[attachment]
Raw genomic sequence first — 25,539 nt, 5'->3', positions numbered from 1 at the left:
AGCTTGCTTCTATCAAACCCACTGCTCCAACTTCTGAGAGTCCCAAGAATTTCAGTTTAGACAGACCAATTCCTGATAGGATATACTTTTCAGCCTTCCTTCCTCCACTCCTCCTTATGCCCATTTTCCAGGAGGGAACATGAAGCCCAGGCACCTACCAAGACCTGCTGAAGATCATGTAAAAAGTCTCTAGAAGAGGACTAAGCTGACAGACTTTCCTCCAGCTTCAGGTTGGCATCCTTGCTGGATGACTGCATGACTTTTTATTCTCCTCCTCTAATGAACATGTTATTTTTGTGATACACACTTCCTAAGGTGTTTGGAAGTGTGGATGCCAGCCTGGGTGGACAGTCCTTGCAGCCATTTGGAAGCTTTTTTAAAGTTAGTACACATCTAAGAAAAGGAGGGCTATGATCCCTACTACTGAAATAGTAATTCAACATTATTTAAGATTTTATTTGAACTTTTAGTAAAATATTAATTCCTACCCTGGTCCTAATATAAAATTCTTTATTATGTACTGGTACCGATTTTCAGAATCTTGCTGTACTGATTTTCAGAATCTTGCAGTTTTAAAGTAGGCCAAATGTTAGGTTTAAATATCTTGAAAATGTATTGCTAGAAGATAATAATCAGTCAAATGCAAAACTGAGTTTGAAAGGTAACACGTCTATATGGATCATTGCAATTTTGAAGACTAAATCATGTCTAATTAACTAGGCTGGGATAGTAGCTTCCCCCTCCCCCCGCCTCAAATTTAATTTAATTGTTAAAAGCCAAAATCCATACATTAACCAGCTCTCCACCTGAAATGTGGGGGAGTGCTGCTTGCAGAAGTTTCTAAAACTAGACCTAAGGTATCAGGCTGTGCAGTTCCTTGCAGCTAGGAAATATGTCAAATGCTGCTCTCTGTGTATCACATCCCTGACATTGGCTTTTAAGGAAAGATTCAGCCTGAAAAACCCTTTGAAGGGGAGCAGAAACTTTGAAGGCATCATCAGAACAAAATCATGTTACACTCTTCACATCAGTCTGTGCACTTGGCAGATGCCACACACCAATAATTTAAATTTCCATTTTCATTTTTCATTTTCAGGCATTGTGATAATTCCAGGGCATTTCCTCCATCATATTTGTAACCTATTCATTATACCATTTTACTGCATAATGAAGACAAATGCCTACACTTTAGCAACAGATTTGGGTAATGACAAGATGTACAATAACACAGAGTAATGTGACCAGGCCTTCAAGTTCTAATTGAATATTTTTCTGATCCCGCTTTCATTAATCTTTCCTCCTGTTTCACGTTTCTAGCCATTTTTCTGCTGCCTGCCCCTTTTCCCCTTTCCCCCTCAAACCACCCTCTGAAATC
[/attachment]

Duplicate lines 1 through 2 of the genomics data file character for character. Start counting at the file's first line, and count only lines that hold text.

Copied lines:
Raw genomic sequence first — 25,539 nt, 5'->3', positions numbered from 1 at the left:
AGCTTGCTTCTATCAAACCCACTGCTCCAACTTCTGAGAGTCCCAAGAATTTCAGTTTAGACAGACCAATTCCTGATAGGATATACTTTTCAGCCTTCCTTCCTCCACTCCTCCTTATGCCCATTTTCCAGGAGGGAACATGAAGCCCAGGCACCTACCAAGACCTGCTGAAGATCATGTAAAAAGTCTCTAGAAGAGGACTAAGCTGACAGACTTTCCTCCAGCTTCAGGTTGGCATCCTTGCTGGATGACTGCATGACTTTTTATTCTCCTCCTCTAATGAACATGTTATTTTTGTGATACACACTTCCTAAGGTGTTTGGAAGTGTGGATGCCAGCCTGGGTGGACAGTCCTTGCAGCCATTTGGAAGCTTTTTTAAAGTTAGTACACATCTAAGAAAAGGAGGGCTATGATCCCTACTACTGAAATAGTAATTCAACATTATTTAAGATTTTATTTGAACTTTTAGTAAAATATTAATTCCTACCCTGGTCCTAATATAAAATTCTTTATTATGTACTGGTACCGATTTTCAGAATCTTGCTGTACTGATTTTCAGAATCTTGCAGTTTTAAAGTAGGCCAAATGTTAGGTTTAAATATCTTGAAAATGTATTGCTAGAAGATAATAATCAGTCAAATGCAAAACTGAGTTTGAAAGGTAACACGTCTATATGGATCATTGCAATTTTGAAGACTAAATCATGTCTAATTAACTAGGCTGGGATAGTAGCTTCCCCCTCCCCCCGCCTCAAATTTAATTTAATTGTTAAAAGCCAAAATCCATACATTAACCAGCTCTCCACCTGAAATGTGGGGGAGTGCTGCTTGCAGAAGTTTCTAAAACTAGACCTAAGGTATCAGGCTGTGCAGTTCCTTGCAGCTAGGAAATATGTCAAATGCTGCTCTCTGTGTATCACATCCCTGACATTGGCTTTTAAGGAAAGATTCAGCCTGAAAAACCCTTTGAAGGGGAGCAGAAACTTTGAAGGCATCATCAGAACAAAATCATGTTACACTCTTCACATCAGTCTGTGCACTTGGCAGATGCCACACACCAATAATTTAAATTTCCATTTTCATTTTTCATTTTCAGGCATTGTGATAATTCCAGGGCATTTCCTCCATCATATTTGTAACCTATTCATTATACCATTTTACTGCATAATGAAGACAAATGCCTACACTTTAGCAACAGATTTGGGTAATGACAAGATGTACAATAACACAGAGTAATGTGACCAGGCCTTCAAGTTCTAATTGAATATTTTTCTGATCCCGCTTTCATTAATCTTTCCTCCTGTTTCACGTTTCTAGCCATTTTTCTGCTGCCTGCCCCTTTTCCCCTTTCCCCCTCAAACCACCCTCTGAAATC